Silver Week in Japan

This week marked a relatively rare phenomenon: Silver Week in Japan. Silver week (シルバーウィーク, Shirubā Wīku) occurs every few years when several holidays happen to align, giving the Japanese a chance for a whole week of vacation. This week was the first Silver Week since 2009 and the next one won’t occur until 2026!

The holidays are:

Respect for the Aged Day (敬老の日, Keirō no Hi)

– The third Monday of September (September 21, 2015)

Autumnal Equinox Day (秋分の日, Shūbun no Hi)

– September 23rd, 2015

Kokumin no kyujitsu (国民の休日)

– Any day that falls between two holidays

 

Because Monday was 敬老の日 and Wednesday was 秋分の日 that means Tuesday was 国民の休日! In Japan you never have to go to work if two holidays are only separated by a single day. This means you could take a vacation from the 19th to the 23rd! I don’t know about you, but I think more countries should implement this as a national policy.

So let’s talk about the two holidays that brought on this special silver week.

Respect for the Aged Day, or 敬老の日

Is exactly what it sounds like. It is a holiday to pay honor to elderly Japanese men and women around the country and celebrate their lives. Many neighborhoods will hold small festivals and performances to entertain the elderly and 弁当 (bento) are often distributed to show thanks.

Silver Week in Japan
敬老の日 Parade

Autumnal Equinox Day

Is also an important holiday in Japan. The period surrounding the spring and fall equinoxes is known as 彼岸 (higan). There is a saying in Japan, 暑さ寒さも彼岸まで (Atsusa samusa mo higan made) or “The heat and cold end with higan.” Higan technically begins three days before the equinox and ends three days after. It marks not only the changing of the seasons from summer to fall (or winter to spring in March, known as 春分の日 (Shunbun no hi)) but also a time to pay respect to the deceased. On this holiday you may travel with your family to visit the graves of ancestors who have passed. When you visit the grave you can bring offerings such as flowers and food and make sure the tombstone is clean. But don’t be too sad, higan is a time to celebrate the passing of your ancestors to nirvana, not to mourn their passing from this world.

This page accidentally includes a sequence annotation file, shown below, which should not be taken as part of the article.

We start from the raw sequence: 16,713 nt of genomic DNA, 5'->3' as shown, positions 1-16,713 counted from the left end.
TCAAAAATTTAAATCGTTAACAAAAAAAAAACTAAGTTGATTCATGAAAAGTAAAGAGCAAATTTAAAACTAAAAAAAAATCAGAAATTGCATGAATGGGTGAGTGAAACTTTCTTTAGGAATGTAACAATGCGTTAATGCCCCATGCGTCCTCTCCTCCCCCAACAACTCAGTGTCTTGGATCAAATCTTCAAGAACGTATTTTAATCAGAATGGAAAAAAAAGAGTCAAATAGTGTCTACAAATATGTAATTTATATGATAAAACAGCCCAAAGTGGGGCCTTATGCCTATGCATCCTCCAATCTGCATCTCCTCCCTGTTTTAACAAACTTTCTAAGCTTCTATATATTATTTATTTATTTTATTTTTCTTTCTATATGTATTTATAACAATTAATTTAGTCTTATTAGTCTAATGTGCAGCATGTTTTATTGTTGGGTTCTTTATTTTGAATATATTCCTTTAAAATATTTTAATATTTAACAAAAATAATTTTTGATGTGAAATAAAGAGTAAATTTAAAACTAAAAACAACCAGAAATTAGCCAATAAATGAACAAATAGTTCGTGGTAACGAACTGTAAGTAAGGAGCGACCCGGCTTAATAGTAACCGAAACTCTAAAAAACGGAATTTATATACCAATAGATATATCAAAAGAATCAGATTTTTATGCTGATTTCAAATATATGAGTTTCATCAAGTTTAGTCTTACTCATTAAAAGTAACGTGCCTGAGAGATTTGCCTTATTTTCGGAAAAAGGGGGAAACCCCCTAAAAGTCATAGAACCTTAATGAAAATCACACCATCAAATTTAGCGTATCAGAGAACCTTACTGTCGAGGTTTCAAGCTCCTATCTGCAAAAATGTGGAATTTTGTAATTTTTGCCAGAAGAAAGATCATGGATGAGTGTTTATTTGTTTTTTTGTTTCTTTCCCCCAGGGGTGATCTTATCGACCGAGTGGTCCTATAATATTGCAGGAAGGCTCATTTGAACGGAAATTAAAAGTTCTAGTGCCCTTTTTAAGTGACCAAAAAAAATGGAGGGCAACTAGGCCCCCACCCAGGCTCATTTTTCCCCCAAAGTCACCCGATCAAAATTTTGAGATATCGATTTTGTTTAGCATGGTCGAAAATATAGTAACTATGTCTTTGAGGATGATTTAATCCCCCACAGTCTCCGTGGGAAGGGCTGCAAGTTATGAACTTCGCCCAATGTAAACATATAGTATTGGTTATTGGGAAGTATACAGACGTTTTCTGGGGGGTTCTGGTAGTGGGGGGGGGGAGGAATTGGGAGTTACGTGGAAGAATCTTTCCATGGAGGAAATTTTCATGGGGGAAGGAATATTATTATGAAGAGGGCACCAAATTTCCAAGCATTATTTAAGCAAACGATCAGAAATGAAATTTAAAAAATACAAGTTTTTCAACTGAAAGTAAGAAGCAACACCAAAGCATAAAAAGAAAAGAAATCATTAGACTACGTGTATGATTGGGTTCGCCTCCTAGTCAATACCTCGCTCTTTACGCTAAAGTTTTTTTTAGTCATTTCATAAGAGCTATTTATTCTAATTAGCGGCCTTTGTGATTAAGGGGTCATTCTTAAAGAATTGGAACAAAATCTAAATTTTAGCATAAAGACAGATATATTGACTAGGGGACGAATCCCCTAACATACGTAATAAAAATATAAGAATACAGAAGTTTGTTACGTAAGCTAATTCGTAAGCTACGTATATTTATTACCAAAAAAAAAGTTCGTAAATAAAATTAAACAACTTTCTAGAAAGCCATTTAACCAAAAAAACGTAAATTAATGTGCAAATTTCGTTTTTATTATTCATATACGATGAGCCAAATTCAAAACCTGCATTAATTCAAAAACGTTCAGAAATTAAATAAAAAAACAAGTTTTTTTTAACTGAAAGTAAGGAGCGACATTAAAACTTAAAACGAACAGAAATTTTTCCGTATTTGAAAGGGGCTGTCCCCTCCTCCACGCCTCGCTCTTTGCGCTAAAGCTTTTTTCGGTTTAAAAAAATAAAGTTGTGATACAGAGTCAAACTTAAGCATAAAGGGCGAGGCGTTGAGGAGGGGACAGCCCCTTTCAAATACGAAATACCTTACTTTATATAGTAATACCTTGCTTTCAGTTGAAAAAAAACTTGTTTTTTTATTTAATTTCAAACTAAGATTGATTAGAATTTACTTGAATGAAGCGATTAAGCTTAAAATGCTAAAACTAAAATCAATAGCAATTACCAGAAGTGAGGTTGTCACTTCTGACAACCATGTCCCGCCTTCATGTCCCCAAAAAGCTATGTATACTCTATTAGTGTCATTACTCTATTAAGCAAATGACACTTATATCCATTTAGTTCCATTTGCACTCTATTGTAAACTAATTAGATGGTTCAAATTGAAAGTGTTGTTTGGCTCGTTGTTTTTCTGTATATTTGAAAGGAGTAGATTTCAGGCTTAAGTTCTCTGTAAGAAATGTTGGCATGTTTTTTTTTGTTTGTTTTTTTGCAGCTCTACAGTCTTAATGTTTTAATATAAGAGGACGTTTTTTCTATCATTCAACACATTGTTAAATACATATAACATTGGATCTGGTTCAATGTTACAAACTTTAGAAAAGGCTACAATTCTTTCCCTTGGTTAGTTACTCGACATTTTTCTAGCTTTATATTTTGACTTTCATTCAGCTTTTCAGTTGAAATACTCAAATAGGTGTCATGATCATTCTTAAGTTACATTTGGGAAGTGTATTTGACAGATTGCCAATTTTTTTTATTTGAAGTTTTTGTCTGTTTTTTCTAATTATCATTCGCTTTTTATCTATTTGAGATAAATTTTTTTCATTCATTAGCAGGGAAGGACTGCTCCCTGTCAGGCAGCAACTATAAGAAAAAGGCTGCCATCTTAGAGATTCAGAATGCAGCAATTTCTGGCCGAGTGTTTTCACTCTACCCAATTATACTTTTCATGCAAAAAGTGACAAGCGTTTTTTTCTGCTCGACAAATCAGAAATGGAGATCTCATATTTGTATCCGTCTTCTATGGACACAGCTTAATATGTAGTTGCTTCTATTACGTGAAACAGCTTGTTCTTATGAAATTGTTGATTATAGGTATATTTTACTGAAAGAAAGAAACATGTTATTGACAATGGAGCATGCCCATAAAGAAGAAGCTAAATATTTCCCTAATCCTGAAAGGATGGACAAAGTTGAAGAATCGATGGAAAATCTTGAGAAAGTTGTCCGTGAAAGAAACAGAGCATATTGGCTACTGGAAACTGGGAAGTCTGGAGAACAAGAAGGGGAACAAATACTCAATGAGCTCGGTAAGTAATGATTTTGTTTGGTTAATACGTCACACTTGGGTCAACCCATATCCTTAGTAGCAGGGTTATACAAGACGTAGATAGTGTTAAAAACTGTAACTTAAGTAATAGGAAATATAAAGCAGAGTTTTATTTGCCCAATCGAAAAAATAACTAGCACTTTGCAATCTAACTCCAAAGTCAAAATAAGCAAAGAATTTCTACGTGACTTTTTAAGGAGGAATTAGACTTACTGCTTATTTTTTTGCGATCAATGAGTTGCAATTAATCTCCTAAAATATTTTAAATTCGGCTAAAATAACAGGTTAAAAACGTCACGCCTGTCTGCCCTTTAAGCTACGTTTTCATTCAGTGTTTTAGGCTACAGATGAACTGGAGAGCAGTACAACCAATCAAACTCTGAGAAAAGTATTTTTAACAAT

Higan Flowers

With both higan and 敬老の日 falling this week, many Japanese had the chance to take a vacation. Many probably spent this time with their families, but surely some took the opportunity to travel abroad or visit a new place in Japan they’ve never been.

If you were in Japan for Silver Week, how did you spend your holiday?

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